New England Patriots wide receiver Julian Edelman celebrates with the Vince Lombardi Trophy after the Pats 13-3 win over the Los Angeles Rams during Super Bowl LIII at Mercedes-Benz Stadium in Atlanta. (Photo/JTA-Al Bello-Getty Images)
New England Patriots wide receiver Julian Edelman celebrates with the Vince Lombardi Trophy after the Pats 13-3 win over the Los Angeles Rams the 2019 Super Bowl at Mercedes-Benz Stadium in Atlanta. (Photo/JTA-Al Bello-Getty Images)

Julian Edelman, Jewish Bay Area native and NFL star wide receiver, announces retirement

Julian Edelman, the New England Patriots wide receiver and Redwood City native who has shown his Jewish pride on a number of occasions, will retire following a stellar 11-year career in which he won Most Valuable Player in Super Bowl LIII.

Edelman, who played in only six games last year due to a chronic knee injury, had his contract terminated Monday by the Patriots in a procedural move, ESPN reported. He announced his retirement in a video posted Monday to social media.

Unheralded out of Kent State and undersized at 5-10 and less than 200 pounds, Edelman was at his best in the big games, finishing second all-time with 118 postseason receptions, trailing only Hall of Famer Jerry Rice’s 151. He was a member of three Super Bowl champion teams. Edelman will also finish second all-time among Patriots receivers with 620 catches, behind Wes Welker’s 672.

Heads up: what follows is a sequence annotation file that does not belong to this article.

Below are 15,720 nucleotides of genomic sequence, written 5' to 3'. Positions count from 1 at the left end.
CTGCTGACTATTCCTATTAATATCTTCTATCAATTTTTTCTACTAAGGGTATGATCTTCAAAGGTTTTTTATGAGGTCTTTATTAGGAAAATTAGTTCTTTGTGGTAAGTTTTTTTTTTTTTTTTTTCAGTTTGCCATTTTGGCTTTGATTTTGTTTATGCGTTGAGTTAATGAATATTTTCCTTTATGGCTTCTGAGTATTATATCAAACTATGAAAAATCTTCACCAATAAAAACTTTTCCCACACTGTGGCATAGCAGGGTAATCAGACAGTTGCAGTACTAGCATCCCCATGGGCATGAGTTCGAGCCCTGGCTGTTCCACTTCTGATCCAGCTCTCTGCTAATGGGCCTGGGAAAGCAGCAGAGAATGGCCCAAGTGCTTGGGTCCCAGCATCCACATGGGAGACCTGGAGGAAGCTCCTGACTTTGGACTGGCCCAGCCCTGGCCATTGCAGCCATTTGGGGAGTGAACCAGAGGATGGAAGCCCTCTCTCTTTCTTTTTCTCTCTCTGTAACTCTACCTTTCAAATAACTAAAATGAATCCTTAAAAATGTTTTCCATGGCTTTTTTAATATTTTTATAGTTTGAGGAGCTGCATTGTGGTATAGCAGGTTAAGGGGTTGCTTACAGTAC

Edelman, now 34, has a Jewish father but was not raised in the religion. It was during his breakout campaign in 2013 that, coincidentally or not, he identified as Jewish in an interview with the NFL Network.

In 2014, he wore a pin featuring the Israeli flag. Edelman has tweeted about Jewish holidays. He even went on a Birthright-style trip to Israel, and in 2019 visited the country with the Patriots’ Jewish owner, Robert Kraft. He wrote a children’s book that references modern-day Zionism founder Theodor Herzl.

After the Pittsburgh synagogue shooting in the fall of 2018 that killed 11, he wore special cleats with Hebrew on them to honor the victims. Last month, he reached out on social media to NBA center Meyers Leonard, who used an antisemitic slur while playing a video game on the public Twitch channel.

“Let’s do a Shabbat dinner with some friends,” Edelman wrote to Leonard. “I’ll show you a fun time.”

Marc Brodsky
Marc Brodsky

Marc Brodsky is the Jewish Telegraphic Agency’s Chief Copy Editor. Prior to joining JTA in 2006, he served 15 years as the assistant managing editor at The New York Jewish Week. Marc also has worked as a reporter and editor in news and sports for daily and weekly newspapers in New Jersey.

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